natedog Member

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    Now I understand what Dave meant when he said that there's a cult following Model 12s....;)
     
  14. PATH

    PATH Member

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    I have two 1300's in Full Advantage Camo. I have the Turkey 1300 and the Deer 1300 with rifled barrel. Never had a problem with them and they shoot fine. I know you are going to ask...Why did you buy another 1300 instead of another barrel. Well that is a long story but suffice to say I am happy the way things turned out!
     
  15. Gary A

    Gary A Member

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    Romulus - thanks, that's an answer that makes perfect sense to me. One nice thing about pumps is they really aren't expensive compared to SxS or O/U's or rifles or even most pistols so it's a bit easier to indulge and try different things to see how they work out.
     
  16. JohnBT

    JohnBT Member

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    I don't even own a Model 12.

    There were more than 2 million made between 1912 and 1980.

    When was the last time you saw one for sale?

    It's not because they fell apart.

    John
     
  17. blades67

    blades67 Member

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    I've seen a couple of Model 12's for sale in the last few months.:rolleyes:

    I prefer the 1300 to the 870 because the action is smoother, yet feels tighter.

    The action on my 1300 is smooth enough that I can load a round into the magazine, and while holding the gun with only one hand with a firing grip (safety on, finger outside the triggerguard), release the carrier allowing the action to open, ejecting a shotshell from the magazine onto the elevator, then chamber the shell with a forward thrust. (Gun level and pointed down range.) My 1300 will also eject the empty hull after firing if I keep my hand off the pump, all I have to do then is push the pump forward to load the next round.:cool:

    My "stock as a stove" 1300 can, with 100% reliability, load, fire and eject any shotshell from the 1" Minishell to 3" Magnums. 870's choke on the Minishells without some modification. The 1300 gives me more home defense ammo options than the 870.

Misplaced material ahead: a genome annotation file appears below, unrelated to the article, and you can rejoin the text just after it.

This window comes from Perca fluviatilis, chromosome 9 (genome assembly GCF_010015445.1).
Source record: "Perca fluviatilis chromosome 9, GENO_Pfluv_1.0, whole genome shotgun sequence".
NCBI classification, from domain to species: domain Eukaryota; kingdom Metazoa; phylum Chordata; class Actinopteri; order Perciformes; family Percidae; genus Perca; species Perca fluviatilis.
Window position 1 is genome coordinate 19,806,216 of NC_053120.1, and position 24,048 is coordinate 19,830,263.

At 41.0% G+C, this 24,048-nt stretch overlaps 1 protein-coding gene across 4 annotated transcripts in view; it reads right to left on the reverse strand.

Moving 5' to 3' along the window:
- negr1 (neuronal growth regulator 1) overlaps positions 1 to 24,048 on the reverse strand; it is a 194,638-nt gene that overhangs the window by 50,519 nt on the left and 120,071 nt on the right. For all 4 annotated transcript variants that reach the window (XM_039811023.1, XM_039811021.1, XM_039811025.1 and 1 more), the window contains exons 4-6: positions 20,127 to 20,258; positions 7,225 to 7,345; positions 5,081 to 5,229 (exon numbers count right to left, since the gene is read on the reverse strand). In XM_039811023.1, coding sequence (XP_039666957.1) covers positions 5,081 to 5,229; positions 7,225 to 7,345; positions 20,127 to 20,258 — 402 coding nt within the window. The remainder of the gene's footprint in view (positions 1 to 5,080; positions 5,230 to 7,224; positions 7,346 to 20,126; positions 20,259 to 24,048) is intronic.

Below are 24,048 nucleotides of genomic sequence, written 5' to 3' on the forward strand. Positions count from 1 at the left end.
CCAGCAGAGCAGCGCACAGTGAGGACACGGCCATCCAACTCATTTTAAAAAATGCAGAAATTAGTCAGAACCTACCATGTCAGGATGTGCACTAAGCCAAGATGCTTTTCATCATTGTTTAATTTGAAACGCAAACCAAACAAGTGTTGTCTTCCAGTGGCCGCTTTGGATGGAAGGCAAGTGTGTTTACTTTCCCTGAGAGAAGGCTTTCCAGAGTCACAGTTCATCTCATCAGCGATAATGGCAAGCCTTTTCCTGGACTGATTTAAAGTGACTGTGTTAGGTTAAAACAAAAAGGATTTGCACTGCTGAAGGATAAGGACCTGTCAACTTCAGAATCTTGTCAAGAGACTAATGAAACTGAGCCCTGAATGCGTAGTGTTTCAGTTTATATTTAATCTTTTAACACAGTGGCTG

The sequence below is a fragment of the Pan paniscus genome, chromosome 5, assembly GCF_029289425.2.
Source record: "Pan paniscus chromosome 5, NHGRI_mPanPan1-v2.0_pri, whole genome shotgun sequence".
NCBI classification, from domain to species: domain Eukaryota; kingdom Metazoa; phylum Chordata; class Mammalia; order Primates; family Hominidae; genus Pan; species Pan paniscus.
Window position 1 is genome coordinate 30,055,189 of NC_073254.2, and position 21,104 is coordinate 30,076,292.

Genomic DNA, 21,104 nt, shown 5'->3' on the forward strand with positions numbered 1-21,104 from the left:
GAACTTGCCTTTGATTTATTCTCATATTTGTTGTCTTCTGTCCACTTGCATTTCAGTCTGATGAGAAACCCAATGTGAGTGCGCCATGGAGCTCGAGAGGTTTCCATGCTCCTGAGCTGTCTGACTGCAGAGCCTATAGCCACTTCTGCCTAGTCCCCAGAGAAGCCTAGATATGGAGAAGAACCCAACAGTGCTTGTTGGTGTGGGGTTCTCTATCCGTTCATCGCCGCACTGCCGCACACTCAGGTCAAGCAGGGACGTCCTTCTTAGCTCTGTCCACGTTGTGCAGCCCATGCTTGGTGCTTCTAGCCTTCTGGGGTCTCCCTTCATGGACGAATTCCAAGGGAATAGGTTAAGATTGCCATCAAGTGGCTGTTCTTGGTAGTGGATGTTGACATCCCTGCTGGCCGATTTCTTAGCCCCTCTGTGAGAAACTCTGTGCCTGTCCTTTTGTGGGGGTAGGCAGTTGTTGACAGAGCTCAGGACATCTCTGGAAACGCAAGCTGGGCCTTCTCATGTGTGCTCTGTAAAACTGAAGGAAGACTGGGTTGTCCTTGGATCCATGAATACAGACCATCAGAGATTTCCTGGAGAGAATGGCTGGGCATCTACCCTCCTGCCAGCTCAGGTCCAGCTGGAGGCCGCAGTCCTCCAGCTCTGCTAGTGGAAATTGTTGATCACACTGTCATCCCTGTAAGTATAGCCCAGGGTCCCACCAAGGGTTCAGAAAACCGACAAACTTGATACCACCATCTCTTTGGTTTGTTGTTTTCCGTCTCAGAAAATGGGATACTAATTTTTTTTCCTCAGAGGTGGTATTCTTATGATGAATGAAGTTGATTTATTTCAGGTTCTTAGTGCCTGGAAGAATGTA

More aftermarket products are available for the 870 primarily because it is used by more police departments. (Cops can break ReBar if left unsupervised, what chance does an 870 stand?:neener: :evil: ) That's why the 870 has so many aftermarket parts.
     
  18. SpecialForces

    SpecialForces Member

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    Seems that the 1300 having an aluminum reciever is a problem with some on here. I own a Francci 20 guage with aluminum reciever that is 60 years old and still shooting just fine. It, like my 1300 is very light, which is a plus, not to mention the difference in price of the 870. BTW, the most reliable assault weapon in the world today is the AK-47 and is made of stamped parts..
     
    Last edited: Jan 18, 2010
  19. evbutler462

    evbutler462 Member

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    The feed throat on those Winchesters is a pain to change out. You'll never change one on the 870. I sold my post-1964 Winchester shotguns of the 1200-1500 design due to the flimsy parts.
     
  20. 41magsnub

    41magsnub Member

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    I own both and and prefer my 1300 over the wingmaster. It is lighter and the controls on the 870 are all backwards for me. It comes from learning to shoot with a Win Model 270 .22 which has the same manual of arms as the winchester shotguns.
     
  21. MCgunner

    MCgunner Member

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    If that were the case, it'd then be a heavy pig just like the 870. :rolleyes: